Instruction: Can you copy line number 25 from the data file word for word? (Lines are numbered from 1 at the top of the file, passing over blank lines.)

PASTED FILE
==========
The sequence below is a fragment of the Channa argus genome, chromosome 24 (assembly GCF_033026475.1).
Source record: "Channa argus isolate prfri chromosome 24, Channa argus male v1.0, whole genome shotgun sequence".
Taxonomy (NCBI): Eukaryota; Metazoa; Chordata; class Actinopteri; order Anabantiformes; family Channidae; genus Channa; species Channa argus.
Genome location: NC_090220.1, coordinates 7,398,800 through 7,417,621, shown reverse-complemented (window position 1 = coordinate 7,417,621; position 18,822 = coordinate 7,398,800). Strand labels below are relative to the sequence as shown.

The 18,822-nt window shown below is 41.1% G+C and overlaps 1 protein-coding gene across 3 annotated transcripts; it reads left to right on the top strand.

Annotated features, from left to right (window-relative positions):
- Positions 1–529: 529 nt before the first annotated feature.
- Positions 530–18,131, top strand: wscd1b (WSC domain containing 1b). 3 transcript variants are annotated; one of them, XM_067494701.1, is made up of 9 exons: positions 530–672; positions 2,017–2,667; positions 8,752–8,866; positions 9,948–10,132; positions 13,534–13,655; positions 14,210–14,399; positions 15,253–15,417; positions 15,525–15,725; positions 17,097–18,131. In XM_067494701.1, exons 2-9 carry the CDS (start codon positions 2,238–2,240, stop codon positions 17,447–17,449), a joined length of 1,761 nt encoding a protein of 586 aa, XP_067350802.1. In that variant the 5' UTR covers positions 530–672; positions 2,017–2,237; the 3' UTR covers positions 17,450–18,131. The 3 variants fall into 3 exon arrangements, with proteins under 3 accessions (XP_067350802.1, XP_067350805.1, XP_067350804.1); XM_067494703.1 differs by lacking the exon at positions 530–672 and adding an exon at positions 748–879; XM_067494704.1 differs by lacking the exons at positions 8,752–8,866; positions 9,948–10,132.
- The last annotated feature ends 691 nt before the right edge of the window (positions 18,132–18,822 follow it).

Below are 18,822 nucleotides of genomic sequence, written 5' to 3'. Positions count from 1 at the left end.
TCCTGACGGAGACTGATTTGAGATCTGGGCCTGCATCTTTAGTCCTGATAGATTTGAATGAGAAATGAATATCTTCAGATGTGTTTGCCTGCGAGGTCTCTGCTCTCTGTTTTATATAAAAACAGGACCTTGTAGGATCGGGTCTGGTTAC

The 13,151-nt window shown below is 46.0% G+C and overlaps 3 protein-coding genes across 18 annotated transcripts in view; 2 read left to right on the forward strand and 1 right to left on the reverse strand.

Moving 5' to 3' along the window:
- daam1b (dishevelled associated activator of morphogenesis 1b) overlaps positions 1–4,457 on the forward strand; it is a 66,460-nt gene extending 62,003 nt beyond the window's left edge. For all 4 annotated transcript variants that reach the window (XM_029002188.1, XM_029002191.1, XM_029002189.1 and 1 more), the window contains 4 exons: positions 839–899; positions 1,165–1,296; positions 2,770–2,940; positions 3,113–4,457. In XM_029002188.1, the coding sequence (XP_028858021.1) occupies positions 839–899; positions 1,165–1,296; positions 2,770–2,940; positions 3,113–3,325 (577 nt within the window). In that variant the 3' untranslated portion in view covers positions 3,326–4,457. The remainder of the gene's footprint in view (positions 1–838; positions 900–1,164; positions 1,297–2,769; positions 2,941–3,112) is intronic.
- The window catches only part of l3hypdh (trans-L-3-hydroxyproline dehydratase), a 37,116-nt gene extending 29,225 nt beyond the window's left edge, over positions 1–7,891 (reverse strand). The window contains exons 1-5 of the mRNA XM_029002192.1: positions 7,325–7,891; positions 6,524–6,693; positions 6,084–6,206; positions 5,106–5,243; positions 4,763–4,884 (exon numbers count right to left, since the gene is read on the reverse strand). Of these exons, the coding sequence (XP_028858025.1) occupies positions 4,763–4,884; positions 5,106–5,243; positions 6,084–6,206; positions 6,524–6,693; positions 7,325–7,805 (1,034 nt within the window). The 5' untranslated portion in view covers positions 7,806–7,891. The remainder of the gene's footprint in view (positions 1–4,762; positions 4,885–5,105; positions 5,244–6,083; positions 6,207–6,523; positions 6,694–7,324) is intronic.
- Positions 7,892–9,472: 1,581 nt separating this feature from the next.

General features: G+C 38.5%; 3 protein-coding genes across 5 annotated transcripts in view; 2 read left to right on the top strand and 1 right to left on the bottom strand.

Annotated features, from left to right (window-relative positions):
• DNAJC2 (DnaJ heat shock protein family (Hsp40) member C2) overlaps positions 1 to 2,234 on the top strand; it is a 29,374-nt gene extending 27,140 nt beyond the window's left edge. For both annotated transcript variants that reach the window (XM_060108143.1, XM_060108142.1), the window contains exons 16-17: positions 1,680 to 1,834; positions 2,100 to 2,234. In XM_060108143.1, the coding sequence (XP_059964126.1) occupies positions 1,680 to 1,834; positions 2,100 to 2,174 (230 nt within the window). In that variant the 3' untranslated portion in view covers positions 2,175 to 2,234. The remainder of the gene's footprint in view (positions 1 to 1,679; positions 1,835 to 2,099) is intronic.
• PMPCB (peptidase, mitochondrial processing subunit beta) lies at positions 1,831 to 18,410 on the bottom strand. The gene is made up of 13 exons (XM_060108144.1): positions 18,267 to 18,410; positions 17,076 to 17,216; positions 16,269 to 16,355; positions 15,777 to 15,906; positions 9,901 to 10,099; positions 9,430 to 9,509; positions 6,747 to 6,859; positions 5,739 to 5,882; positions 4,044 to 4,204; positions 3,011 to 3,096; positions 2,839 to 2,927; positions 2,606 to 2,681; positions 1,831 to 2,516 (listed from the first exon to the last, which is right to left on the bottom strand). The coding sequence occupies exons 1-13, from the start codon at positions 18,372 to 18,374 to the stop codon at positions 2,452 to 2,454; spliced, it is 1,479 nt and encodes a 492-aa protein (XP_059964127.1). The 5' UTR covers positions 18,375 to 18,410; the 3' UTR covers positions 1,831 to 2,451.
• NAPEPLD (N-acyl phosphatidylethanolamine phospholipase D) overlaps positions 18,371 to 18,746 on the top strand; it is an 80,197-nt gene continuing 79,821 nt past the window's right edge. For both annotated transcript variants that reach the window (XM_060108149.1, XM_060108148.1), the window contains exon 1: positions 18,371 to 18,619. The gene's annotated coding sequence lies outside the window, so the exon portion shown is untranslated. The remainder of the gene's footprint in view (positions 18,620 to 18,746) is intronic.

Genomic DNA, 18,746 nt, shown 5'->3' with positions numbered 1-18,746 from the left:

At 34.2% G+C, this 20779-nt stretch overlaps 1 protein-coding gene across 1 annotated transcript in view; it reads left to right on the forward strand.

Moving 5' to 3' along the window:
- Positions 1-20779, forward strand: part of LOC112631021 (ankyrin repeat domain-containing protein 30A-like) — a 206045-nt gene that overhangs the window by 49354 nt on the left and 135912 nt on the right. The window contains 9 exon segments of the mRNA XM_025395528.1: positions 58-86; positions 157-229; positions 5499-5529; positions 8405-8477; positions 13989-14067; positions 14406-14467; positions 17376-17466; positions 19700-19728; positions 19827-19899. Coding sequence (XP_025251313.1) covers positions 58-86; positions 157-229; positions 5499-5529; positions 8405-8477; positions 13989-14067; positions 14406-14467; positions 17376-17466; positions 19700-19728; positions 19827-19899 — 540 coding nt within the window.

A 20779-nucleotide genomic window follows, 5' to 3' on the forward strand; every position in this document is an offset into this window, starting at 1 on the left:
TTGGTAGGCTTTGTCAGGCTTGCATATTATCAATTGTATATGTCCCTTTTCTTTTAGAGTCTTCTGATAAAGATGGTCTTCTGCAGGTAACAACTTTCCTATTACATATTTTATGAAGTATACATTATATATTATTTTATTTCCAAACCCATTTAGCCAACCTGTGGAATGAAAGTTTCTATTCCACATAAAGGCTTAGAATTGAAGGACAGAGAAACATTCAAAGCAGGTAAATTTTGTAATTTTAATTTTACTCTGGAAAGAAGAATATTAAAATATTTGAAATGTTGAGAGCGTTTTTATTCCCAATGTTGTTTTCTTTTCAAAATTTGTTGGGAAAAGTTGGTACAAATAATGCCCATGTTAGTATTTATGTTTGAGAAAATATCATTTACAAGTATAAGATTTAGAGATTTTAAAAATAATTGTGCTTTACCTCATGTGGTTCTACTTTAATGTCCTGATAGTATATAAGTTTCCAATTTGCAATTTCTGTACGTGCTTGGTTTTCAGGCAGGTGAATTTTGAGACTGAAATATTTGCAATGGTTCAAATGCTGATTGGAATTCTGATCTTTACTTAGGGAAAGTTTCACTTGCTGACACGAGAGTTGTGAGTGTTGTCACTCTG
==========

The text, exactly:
- Positions 1-20779, forward strand: part of LOC112631021 (ankyrin repeat domain-containing protein 30A-like) — a 206045-nt gene that overhangs the window by 49354 nt on the left and 135912 nt on the right. The window contains 9 exon segments of the mRNA XM_025395528.1: positions 58-86; positions 157-229; positions 5499-5529; positions 8405-8477; positions 13989-14067; positions 14406-14467; positions 17376-17466; positions 19700-19728; positions 19827-19899. Coding sequence (XP_025251313.1) covers positions 58-86; positions 157-229; positions 5499-5529; positions 8405-8477; positions 13989-14067; positions 14406-14467; positions 17376-17466; positions 19700-19728; positions 19827-19899 — 540 coding nt within the window.